Kargil War 1999

The Kargil Conflict

IDR attempts to answer some frequently-posed questions on the current developments in Kargil.

1. Have the Pakistan Army and the ISI undertaken the operation to capture the ridges with the help of Afghan mercenaries without the knowledge of Prime Minister Nawaz Sharif?

Unlikely. While it was noticed in the past that the ISI had undertaken many operations against India without the knowledge of Benazir Bhutto when she was the Prime Minister, because it suspected her of having secret contacts with India, all major operations during Nawaz Sharif's first tenure as Prime Minister such as the kidnapping of an Indian diplomat and the attack on Israeli tourists in the Kashmir Valley in 1992 and the Bombay blasts in 1993 had the approval of Nawaz Sharif. Gen. Pervez Musharraf, the Chief of the Army Staff, Lt. Gen. Ziauddin, the Director-General of the ISI, Lt. Gen. (Retd) Javed Nasir, the Principal Adviser to Nawaz Sharif on intelligence matters who was himself the DG of the ISI during Nawaz's first tenure, and Brig. (Retd). Imtiaz, Principal Adviser, Internal Security, who was himself Director of the Intelligence Bureau during Nawaz Sharif's first tenure, were all hand-picked by Nawaz after the resignation of Gen. Jehangir Karamat as the army chief in October last and it is difficult to believe that they would undertake a serious operation like the infiltration without Nawaz's approval.

2. How can Nawaz be a picture of reasonableness as he was at Lahore in February during his meeting with Prime Minister A.B. Vajpayee and, at the same time, clandestinely authorise an operation of this nature which would undermine the Lahore Declaration?

Critics of Nawaz in Pakistan call him the meeti choori (the sweet dagger). He has always had the reputation of a man with two faces---externally sweet and reasonable, but internally cunning, calculating and ruthless. Many of those presently being harassed by the law-enforcing agencies in Pakistan such as Hussain Haqqani, his former press advisor and, subsequently, Pakistan's High Commissioner in Sri Lanka, would testify to this ruthless streak in Nawaz. In May 1992, when an Indian diplomat in Islamabad was kidnapped and tortured by the ISI, a prominent Indian, who was a close friend of the Sharif family, approached Nawaz for assistance in getting the diplomat released. Nawaz was the picture of indignation and abused the ISI in the presence of his entourage for kidnapping the diplomat. Subsequently, it transpired that Nawaz himself had authorised the kidnapping. That is Nawaz in a nutshell. Indian leaders, who had interacted with Nawaz in the past, had noticed that the sweet reasonableness which he displayed during one-to-one meetings, was belied by his subsequent actions. At the same time, he is not an erratic or irrational person like Benazir. He is lucid in his thinking and doesn't mind beating a retreat if he finds that his action is proving to be counter-productive, as one saw in 1992 when he encouraged the Jammu & Kashmir Liberation Front (JKLF) of Amanullah Khan to organise a march to the LOC to violate it and then arrested Amanullah and had the marchers dispersed with force when he found that Western opinion was turning against him.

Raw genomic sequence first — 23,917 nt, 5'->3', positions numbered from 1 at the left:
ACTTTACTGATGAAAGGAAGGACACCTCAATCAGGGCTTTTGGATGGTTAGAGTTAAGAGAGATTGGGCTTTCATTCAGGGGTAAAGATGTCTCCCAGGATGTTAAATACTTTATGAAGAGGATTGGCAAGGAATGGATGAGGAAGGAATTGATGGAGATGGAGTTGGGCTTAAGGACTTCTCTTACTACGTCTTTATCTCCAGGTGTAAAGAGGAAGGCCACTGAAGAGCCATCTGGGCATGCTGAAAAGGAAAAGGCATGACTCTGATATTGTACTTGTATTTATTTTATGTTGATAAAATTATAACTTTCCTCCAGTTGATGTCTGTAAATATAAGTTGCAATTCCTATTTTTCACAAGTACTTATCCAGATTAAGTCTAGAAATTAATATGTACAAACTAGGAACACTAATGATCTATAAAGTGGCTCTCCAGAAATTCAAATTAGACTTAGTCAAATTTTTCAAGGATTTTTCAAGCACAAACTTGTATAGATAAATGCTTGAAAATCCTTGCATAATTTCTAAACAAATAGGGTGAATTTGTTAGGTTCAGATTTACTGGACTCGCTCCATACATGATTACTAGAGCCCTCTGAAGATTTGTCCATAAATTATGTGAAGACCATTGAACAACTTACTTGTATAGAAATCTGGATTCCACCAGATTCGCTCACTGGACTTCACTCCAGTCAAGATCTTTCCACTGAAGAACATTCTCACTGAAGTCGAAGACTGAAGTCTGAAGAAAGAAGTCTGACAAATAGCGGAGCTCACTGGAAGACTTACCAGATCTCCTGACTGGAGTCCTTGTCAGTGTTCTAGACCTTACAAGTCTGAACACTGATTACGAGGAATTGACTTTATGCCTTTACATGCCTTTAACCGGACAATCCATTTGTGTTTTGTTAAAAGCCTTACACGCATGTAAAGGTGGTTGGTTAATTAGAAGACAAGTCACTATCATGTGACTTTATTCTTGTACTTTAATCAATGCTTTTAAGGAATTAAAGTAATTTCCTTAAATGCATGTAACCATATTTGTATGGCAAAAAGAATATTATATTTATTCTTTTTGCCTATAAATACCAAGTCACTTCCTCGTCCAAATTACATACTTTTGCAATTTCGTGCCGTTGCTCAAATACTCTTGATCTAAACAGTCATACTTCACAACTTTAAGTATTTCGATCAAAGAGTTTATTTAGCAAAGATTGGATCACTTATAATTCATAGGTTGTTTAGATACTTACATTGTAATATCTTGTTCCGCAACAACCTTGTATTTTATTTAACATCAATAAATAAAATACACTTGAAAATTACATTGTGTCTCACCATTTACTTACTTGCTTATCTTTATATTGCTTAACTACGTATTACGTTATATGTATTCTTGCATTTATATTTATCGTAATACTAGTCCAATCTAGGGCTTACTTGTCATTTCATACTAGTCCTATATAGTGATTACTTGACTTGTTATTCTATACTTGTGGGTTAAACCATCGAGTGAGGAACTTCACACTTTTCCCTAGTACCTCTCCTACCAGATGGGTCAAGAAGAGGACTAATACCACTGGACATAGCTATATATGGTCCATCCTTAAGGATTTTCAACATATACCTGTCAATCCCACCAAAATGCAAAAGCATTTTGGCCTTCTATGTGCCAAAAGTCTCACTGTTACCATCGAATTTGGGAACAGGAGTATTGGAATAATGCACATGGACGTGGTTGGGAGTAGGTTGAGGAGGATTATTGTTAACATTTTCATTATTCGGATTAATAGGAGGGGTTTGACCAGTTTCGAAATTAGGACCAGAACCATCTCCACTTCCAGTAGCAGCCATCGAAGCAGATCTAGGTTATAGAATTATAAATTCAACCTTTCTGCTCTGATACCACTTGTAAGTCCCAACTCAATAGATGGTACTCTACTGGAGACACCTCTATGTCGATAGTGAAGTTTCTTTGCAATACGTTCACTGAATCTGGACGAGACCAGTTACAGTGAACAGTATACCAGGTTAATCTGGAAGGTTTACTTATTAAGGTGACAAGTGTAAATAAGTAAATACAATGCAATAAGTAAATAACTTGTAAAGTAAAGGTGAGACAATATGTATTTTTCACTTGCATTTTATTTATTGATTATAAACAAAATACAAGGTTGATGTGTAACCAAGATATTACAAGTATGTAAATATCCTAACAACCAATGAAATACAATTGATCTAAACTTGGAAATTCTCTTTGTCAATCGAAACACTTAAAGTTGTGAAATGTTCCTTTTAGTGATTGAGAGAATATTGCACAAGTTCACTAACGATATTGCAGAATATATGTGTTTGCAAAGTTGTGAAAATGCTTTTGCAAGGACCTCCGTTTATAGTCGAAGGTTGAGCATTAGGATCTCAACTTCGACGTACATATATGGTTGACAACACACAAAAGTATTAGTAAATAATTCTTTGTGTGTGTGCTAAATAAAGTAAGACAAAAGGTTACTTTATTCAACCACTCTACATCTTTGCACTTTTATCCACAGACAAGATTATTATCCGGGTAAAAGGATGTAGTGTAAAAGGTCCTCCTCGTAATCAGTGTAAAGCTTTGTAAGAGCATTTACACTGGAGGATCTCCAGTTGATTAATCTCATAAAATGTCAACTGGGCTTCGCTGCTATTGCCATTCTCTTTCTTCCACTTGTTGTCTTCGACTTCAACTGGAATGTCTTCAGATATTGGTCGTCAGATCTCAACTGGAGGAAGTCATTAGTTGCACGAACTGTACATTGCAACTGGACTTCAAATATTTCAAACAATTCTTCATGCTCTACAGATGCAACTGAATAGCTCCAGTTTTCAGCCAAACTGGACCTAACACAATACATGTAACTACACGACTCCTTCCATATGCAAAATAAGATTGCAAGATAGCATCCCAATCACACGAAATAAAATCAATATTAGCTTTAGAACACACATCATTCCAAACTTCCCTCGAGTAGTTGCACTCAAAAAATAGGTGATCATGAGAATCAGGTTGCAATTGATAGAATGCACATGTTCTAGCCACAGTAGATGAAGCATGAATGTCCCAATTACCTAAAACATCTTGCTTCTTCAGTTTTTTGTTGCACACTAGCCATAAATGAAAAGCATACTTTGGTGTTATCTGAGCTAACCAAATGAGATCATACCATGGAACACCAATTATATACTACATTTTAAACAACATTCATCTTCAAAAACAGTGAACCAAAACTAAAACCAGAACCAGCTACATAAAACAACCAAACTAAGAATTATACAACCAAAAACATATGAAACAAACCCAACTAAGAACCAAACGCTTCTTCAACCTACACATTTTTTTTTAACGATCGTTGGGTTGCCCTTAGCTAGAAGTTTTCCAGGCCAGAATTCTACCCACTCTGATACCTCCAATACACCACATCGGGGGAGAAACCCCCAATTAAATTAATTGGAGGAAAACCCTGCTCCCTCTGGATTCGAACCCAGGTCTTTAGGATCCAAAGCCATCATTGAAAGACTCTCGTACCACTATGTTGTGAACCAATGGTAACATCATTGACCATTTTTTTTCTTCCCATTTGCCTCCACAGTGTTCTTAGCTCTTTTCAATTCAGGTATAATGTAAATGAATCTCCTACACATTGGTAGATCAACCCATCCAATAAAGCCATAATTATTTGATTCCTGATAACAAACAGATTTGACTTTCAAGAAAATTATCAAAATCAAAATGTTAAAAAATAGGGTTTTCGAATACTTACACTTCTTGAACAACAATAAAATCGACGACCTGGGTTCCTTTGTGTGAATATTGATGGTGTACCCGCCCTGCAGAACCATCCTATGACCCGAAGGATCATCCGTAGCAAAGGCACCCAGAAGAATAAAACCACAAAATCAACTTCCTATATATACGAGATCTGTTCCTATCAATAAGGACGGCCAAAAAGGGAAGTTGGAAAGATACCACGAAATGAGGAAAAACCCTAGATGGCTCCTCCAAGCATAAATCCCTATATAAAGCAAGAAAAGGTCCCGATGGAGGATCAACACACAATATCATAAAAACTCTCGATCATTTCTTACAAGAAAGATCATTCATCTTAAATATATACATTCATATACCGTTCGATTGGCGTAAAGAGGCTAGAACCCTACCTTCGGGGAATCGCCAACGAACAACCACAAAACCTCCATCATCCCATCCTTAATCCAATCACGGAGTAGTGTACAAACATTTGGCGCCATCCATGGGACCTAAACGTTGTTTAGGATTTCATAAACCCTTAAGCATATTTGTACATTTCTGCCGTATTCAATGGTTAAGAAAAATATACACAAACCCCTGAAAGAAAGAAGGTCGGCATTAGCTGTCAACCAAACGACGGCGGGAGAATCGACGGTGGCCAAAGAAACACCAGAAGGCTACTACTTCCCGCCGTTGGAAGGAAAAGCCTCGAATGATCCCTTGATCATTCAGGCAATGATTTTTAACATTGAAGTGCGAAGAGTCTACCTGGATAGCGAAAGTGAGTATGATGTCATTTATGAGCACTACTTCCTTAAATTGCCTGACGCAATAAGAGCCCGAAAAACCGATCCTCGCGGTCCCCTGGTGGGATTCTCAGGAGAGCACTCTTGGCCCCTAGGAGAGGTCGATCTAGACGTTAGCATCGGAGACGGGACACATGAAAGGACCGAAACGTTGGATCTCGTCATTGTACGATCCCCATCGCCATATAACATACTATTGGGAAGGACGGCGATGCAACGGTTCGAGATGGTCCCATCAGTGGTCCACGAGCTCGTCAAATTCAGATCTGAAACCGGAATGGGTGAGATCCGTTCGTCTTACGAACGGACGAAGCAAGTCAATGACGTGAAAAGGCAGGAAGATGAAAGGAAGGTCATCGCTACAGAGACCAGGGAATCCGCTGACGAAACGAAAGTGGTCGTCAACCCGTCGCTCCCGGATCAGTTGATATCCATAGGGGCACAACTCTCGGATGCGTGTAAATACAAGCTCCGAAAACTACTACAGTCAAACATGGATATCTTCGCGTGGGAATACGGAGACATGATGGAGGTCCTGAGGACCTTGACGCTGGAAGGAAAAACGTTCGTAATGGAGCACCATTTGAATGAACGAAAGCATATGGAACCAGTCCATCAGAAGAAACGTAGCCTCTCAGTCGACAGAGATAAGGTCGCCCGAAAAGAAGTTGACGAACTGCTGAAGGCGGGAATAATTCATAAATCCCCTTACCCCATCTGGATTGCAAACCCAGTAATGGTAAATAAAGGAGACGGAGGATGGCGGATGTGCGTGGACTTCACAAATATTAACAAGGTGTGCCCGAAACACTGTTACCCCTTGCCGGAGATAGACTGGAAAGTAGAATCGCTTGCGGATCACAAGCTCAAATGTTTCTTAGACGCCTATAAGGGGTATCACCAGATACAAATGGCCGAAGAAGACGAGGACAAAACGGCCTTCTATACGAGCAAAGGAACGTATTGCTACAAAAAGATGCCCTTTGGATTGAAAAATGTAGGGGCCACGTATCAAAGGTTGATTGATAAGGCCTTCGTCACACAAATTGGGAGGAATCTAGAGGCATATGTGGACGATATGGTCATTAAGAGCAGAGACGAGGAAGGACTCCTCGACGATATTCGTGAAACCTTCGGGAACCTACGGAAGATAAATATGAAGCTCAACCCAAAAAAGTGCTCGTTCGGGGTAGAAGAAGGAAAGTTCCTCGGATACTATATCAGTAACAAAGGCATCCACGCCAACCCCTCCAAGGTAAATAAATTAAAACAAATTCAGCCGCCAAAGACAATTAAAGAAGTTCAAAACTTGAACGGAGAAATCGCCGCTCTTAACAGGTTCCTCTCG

3. When could the intrusion in the Kargil sector have taken place?

Only after the winter set in (November), when the Indian Army's forward patrols stop going to the ridges. It was detected on May 6, when our Army resumed its forward patrols and encountered one group of intruders.

4. What could be the identity of the intruders?